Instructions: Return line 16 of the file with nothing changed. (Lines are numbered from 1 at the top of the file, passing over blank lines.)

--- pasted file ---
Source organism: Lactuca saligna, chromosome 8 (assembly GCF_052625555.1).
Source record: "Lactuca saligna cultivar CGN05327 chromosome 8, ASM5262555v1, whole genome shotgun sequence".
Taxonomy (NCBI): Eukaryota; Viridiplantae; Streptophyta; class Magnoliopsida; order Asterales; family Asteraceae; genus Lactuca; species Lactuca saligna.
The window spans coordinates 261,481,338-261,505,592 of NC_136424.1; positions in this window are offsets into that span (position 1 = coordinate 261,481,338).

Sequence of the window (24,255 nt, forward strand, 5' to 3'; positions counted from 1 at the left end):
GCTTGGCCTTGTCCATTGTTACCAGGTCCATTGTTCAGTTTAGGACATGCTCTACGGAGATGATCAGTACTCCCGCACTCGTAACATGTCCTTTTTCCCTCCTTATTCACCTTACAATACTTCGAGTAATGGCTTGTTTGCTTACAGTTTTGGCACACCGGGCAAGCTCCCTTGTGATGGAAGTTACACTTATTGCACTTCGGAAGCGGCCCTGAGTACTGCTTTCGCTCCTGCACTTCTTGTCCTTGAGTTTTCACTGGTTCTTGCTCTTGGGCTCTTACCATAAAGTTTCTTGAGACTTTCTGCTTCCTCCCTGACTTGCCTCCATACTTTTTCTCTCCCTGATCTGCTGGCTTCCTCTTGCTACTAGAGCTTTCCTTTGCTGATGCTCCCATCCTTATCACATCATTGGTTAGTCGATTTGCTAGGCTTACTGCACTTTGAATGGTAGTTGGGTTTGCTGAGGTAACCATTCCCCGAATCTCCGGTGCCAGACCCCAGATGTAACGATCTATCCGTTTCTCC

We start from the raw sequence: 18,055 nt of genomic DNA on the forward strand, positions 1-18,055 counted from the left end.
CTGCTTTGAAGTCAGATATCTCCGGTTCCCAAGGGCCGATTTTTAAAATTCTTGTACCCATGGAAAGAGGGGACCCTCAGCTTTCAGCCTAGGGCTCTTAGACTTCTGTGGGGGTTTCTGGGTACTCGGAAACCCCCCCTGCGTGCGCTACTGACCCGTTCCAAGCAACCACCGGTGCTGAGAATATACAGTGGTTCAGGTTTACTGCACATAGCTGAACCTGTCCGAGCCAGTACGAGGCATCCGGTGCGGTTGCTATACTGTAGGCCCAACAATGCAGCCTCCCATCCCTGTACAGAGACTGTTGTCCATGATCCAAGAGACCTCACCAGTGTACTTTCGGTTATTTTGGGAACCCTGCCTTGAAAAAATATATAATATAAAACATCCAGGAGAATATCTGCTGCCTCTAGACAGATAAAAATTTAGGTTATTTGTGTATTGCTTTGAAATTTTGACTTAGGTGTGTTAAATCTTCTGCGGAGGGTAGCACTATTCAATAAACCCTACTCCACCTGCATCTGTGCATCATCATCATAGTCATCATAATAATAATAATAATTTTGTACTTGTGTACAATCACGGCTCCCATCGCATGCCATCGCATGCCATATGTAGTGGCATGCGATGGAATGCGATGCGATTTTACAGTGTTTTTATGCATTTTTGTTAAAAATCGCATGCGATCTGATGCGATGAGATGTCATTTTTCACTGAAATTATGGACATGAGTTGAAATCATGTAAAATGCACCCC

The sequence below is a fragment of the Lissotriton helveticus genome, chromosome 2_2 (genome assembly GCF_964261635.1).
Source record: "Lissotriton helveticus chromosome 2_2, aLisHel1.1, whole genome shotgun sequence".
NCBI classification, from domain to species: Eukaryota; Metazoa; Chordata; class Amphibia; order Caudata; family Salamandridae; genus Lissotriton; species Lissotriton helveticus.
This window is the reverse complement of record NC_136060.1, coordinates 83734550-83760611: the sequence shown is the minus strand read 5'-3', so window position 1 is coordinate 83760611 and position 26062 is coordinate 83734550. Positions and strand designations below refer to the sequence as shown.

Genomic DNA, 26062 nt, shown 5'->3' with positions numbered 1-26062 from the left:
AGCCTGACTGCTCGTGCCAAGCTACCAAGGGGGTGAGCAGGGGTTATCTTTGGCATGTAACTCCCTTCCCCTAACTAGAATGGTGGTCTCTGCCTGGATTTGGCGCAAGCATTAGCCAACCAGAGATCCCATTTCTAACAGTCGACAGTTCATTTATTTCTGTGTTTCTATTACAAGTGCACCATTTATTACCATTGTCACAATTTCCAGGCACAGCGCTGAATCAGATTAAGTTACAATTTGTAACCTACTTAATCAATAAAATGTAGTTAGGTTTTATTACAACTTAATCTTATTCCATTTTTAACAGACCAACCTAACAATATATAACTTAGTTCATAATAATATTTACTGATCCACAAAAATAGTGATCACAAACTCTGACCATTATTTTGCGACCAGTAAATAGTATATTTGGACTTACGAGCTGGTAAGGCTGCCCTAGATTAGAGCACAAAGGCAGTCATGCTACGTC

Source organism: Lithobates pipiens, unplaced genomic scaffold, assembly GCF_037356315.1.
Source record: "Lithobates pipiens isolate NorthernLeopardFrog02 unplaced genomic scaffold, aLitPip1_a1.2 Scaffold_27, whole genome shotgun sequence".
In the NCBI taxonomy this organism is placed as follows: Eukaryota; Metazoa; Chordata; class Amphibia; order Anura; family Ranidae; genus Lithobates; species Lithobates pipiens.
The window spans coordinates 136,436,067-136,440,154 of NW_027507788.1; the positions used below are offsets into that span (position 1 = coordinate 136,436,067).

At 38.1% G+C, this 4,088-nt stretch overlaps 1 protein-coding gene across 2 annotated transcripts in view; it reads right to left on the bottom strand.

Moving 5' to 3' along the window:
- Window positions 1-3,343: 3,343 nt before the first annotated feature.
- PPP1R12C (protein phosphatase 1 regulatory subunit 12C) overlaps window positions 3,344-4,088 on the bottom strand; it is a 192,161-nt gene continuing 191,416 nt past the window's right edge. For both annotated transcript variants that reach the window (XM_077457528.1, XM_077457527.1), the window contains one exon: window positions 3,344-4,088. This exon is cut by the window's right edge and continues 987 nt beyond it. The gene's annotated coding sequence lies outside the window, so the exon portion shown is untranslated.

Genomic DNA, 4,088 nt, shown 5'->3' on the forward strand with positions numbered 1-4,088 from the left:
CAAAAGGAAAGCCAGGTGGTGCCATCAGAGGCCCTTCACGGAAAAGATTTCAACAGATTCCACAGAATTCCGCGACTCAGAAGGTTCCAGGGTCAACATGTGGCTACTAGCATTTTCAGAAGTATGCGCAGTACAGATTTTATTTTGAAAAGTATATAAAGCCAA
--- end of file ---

Source record: "Lithobates pipiens isolate NorthernLeopardFrog02 unplaced genomic scaffold, aLitPip1_a1.2 Scaffold_27, whole genome shotgun sequence".